I have been spending an inordinate amount of time thinking about Cecil Gershwin Palmer.
If you've got no idea who I'm talking about, stop what you are doing and go discover Welcome to Night Vale. Aside from what it is on its own (i.e. podcast theatre/storytelling in the format of community radio from a brilliantly bizarre desert town), it's also a thing with a significant and creative following composed of people who like to make art, and cosplay, and write stories.
Which, you know, without visual cues means that the community decides what things might/could/should look like.
Given that WTNV is entirely audio, and given the nature of the show -- a literal five-headed dragon is running against The Faceless Old Woman who secretly lives in your home in the mayoral race! -- Cecil could look like anyone and/or anything.
He could look like Chiwetel Ejiofor. He could look like Jim Morrisson. He could look like a pastrami sandwich (though this is unlikely given the policies in Night Vale regarding wheat and wheat byproducts).
The way fandom visualizes Cecil (the voice of Night Vale) fascinates me. I initially came to the show because I kept seeing dream casting on Tumblr suggesting Richard Ayoade in his role, and had misunderstood that to mean he was actually involved in the podcast. I later became aware of what's become one of the most common Cecils -- white, blond with-or-without dark roots, lots of squiggly purple tattoos, into sweater vests, may or may not have a third eye -- as well as what Cecil Baldwin (the voice actor who plays him) looks like.
I like the uncertainty. I like the different possible Cecils. I like that there's a Cecil I can be for Halloween (white Cecil with the tattoos) while having a very different headcanon (my Cecil has always been multi-ethnic, dark-skinned, tattooed, and a snappy dresser in an punk-ish sort of way). The openness and variety is really satisfying to me because anyone can play.
(Well, everyone but Steve Carlsberg. That guy's a jerk.)
Of course, that may be the reason I resist getting too deeply into the WTNV fandom. Because as much as I want to believe that everyone on that particular train thinks as I do -- that an abundance of Cecils is much to be desired -- I keep seeing hints that this is not the case often enough. Or that white Cecil is just "Cecil" while Cecils of color are perceived as special variant Cecils. Which is annoying but not surprising, given how race works in our culture.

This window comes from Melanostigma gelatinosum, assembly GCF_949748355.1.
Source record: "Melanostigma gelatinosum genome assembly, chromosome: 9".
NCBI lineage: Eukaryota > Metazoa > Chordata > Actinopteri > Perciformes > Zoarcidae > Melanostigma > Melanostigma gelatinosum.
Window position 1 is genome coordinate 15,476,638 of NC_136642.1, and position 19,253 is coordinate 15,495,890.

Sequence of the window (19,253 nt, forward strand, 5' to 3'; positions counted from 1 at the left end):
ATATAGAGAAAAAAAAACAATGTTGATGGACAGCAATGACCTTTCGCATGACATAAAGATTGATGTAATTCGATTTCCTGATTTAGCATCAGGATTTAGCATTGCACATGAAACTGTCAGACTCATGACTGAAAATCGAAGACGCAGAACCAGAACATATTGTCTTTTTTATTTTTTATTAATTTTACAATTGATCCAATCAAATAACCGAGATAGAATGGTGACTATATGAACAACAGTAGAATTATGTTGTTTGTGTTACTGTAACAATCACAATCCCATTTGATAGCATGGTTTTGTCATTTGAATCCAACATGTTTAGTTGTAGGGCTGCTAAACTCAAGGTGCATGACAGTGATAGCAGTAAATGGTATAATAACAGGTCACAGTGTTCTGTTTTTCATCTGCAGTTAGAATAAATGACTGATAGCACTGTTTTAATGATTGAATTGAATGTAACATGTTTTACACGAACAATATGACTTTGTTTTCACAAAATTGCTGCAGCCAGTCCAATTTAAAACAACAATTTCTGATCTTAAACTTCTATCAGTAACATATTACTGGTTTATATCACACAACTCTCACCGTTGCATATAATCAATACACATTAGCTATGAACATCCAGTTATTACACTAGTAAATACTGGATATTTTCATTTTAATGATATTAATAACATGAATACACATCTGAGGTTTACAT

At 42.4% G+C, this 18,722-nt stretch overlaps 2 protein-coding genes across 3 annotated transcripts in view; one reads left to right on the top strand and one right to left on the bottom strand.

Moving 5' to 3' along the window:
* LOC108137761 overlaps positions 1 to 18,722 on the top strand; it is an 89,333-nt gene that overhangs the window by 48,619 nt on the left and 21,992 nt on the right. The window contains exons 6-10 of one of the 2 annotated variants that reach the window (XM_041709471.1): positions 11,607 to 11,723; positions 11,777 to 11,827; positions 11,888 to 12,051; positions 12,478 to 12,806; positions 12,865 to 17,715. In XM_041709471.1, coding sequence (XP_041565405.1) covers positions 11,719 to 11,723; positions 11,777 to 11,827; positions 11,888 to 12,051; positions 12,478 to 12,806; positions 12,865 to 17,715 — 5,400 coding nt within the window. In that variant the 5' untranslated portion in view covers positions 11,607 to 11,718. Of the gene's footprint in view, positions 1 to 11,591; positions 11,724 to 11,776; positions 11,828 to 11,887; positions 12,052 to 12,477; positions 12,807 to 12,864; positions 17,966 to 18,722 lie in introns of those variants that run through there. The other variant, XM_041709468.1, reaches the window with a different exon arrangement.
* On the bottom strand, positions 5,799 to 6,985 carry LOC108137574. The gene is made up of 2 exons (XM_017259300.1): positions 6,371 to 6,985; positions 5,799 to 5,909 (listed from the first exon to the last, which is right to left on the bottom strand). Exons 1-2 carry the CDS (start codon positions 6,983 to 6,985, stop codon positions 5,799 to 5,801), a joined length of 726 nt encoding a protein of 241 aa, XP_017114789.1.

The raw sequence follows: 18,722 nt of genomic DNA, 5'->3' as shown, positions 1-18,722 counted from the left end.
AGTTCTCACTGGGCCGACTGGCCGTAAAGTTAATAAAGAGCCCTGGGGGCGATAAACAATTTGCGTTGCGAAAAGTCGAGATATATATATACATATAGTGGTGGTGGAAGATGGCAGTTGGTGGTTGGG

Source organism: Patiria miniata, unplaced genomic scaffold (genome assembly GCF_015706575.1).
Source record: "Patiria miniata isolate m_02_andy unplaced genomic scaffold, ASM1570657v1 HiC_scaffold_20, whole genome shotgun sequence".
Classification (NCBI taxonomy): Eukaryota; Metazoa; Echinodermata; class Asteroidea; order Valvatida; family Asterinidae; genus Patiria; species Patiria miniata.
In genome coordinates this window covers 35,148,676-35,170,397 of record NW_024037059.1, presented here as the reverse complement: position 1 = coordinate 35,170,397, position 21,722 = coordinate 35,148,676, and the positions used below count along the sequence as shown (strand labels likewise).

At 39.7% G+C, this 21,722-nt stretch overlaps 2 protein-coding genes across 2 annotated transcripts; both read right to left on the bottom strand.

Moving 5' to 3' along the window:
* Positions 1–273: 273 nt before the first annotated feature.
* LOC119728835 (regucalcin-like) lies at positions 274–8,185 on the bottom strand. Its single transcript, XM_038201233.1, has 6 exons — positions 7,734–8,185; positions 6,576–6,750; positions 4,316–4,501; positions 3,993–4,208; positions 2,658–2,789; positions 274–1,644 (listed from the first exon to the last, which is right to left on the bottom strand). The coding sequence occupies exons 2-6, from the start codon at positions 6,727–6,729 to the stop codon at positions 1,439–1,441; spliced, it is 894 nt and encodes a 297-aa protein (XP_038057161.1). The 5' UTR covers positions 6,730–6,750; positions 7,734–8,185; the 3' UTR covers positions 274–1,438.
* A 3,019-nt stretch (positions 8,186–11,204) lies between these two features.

So yeah. I'm chewing on this a lot.
And now, links:
- This is Anxiety
As someone who struggles mightily with anxiety at times, I was excited to see that this exists. It's not just a matter of calming down and being rational. It's a matter of body/mind doing things that make even a rational person crumble in bizarre ways.
- Shovel Your Fucking Walk
Not that we have done this at my house yet, but given that the city can't seem to be bothered to deal with our street, I've kind of chosen Skyrim over shovels.
- The BBC's Social Media Problem With Sherlock
Given how spoiled I've been with Doctor Who (in the "given many things" sense, not the "early information" sense), I'd actually forgotten that the UK is getting Sherlock before us until the .gifs hit Tumblr.
- Trans Housing Network
Kind of like "need a penny, take a penny" but with couches and people whose gender identities tend to make us homeless and stigmatized.
- Sneak-Peek: Top 5 Sky Events of 2014
Look up a few times this year, yeah?
- Why Some Parents Are Refusing HPV Vaccine For Their Children
A really solid look at why some of the common reasons parents resist having their kids immunized against HPV, some rebuttals, and a fantastic visualization of the data.
- Words, Words, Words: On Toxicity and Abuse in Online Activism
The evolution of call-out culture in online environments is increasingly broken if the people it's supposed to help are the ones being hurt. Just putting that out there.
- Why Women Aren’t Welcome on the Internet
This is a long read, but it's a powerful one about the extent of the hostility about half the wired population experiences daily, and the lack of seriousness with which it's treated by our current culture.